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The Views of Judge Woodward and Bishop Hopkins on Negro Slavery at the South, Illustrated from the Journal of a Residence on a Georgian Plantation by Mrs. Frances Anne Kemble (late Butler)
[Philadelphia], 1863. 1st Edition. Wraps. Very good. Complete, 32 pages plus the illustrated wrapper. Cover and title page both feature the famous illustration of "Whipped Peter" Gordon, an escaped slave who enlisted in the Union Army. Sound binding. The reverse of the title page contains a preface by Stroud dated "Philadelphia, Sept. 15, 1863." Clean with minor edge-wear. This pamphlet contains short passages from pro-slavery, anti-abolition speeches given by George Washington Woodward (the leader of the Democratic Party in Michigan) and John Henry Hopkins (the Episcopalian Bishop of Vermont) interspersed with long excerpts from Fanny Kemble's journal describing the horrors of slavery based on her experience living on a Georgia plantation. The document was used to attack Judge Woodward, who at the time was the Democratic candidate for Governor of Pennsylvania. Stoud was a ardent abolishionist judge from Philadelphia, who authored Southern Slavery and the Christian Religion and a famous analysis of slave laws, A Sketch of the Laws Relationg to Slavery. Frances "Fanny" Kemble was a well-known British actress who had married Philadelphian Pierce Butler, the heir to tobacco, rice, and cotton plantations near Darien, Georgia, and the hundreds of slaves that worked them. Although Butler made regular visits to his plantations, Kemble did not accompany him until in 1838 after several years of marriage. Although she personally found blacks to be stupid, lazy, filthy and ugly, when she saw slavery up close, she was appalled.by their living and working conditions as well as the mixed race children fathered by one of Butler's overseers. These observations she recorded in her daily diary. After the couple returned to Philadelphia, their marriage began to diissove due to mutual infidelity and ended with a bitter divorce 1849. When Kemble threatened to publish her plantation journal, Butler, who was certain to be awarded custody of their children, promised to deny her any visitation. So, the diary, although privately circulated, remained unpublished until her children came of legal age during the Civil War when it was used by abolitionists to bolster flaggin Northern support for the war and undermine Confederate diplomacy in Great Britain. Although, the diary sheds considerable light on plantation life, especially upon the plight of female slaves, its accuracy has been roundly criticized, both by Kemble's contemporaries, including one of her daughters, and more recent historians. While digital files and print-on-demand reprints of this pamphlet abound, physical copies are very scarce. As of 2017, OCLC reports that only one institution, the British Library, holds an original physical pamphlet. Nore are available for sale, and the Rare Book Hub and ABPC show only four examples have appeared at auction in the last ten years.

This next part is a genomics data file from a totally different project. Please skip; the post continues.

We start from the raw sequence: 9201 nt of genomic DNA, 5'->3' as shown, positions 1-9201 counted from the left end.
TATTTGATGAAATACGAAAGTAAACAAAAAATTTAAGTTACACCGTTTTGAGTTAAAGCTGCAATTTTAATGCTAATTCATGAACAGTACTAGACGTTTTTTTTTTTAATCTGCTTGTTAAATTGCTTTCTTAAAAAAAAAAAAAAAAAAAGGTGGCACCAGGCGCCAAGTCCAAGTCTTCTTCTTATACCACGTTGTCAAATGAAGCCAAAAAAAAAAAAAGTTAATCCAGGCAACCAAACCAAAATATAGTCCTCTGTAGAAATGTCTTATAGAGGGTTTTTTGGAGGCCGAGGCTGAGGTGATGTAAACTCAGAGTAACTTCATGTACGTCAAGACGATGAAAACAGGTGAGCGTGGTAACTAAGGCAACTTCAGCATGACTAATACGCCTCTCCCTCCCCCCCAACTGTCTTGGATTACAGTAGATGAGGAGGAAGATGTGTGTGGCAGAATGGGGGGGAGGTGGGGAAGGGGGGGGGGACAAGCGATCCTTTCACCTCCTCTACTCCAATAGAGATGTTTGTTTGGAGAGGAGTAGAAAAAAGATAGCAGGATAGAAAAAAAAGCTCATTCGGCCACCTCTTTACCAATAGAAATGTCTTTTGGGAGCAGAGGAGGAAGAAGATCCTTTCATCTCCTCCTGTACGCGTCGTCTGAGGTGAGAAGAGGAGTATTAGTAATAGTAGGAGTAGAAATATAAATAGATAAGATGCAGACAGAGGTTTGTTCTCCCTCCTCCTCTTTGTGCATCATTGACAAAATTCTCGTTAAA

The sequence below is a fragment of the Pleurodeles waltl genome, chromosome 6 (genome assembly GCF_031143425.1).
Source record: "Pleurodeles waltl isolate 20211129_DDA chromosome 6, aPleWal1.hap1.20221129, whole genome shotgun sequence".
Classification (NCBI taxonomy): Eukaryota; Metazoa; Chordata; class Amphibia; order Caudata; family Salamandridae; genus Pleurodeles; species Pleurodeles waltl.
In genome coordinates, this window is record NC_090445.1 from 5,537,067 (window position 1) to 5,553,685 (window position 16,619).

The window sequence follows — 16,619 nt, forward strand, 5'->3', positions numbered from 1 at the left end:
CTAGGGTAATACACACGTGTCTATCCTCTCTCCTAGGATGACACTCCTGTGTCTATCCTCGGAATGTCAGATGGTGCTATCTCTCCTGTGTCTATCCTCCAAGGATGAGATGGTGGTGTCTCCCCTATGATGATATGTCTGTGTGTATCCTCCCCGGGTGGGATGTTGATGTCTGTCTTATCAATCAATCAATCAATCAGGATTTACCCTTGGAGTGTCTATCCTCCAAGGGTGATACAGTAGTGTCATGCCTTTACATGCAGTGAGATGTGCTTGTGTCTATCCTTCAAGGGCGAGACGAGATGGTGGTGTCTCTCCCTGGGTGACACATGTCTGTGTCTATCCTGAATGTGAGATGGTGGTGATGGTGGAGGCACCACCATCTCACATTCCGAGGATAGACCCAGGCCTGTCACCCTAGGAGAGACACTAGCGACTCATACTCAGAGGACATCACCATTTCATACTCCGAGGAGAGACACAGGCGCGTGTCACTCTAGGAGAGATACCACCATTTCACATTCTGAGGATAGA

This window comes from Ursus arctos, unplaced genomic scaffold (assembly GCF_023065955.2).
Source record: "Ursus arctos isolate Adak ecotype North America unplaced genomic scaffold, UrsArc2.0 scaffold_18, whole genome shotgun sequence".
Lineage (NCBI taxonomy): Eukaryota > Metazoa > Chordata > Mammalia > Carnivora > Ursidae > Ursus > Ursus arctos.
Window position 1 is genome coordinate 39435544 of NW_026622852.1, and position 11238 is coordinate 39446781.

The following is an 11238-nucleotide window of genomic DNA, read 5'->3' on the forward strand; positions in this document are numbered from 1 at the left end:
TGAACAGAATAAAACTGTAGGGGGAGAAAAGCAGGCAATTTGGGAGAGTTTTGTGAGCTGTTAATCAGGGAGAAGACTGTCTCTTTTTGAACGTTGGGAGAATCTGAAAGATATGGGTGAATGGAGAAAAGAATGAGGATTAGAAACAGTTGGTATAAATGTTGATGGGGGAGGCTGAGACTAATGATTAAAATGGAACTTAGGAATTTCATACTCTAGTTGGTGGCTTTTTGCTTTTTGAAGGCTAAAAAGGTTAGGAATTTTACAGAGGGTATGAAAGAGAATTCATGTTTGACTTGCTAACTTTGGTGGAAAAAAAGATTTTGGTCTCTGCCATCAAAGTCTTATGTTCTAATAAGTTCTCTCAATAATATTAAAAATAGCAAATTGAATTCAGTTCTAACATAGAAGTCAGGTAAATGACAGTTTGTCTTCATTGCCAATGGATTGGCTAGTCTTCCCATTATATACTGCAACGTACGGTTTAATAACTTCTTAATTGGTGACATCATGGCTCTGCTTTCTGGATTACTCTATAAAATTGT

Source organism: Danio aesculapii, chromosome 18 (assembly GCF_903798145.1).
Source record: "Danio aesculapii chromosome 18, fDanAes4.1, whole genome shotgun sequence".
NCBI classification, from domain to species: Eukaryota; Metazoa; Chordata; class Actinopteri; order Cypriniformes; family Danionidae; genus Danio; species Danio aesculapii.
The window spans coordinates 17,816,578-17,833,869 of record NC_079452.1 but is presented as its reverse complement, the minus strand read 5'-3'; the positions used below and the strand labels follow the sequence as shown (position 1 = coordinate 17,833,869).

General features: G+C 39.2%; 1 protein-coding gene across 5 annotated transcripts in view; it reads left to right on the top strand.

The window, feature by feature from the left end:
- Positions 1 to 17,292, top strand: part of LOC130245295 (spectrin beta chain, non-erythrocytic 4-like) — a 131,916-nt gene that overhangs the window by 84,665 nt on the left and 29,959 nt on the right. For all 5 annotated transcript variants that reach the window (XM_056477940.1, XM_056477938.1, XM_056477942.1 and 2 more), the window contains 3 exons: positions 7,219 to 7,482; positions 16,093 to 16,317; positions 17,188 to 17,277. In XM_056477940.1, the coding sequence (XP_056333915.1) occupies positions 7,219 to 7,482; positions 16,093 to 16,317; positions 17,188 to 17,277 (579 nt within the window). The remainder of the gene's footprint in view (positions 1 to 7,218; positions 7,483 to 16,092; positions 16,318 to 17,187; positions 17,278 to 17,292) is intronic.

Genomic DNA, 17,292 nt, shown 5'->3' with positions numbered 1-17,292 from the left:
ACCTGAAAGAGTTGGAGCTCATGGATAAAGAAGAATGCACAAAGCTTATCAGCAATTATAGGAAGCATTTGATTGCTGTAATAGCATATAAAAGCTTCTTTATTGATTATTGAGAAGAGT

[Bookseller: Read 'Em Again Books, ABAA]
Last Found On: 2017-09-26           Check availability:      Biblio    

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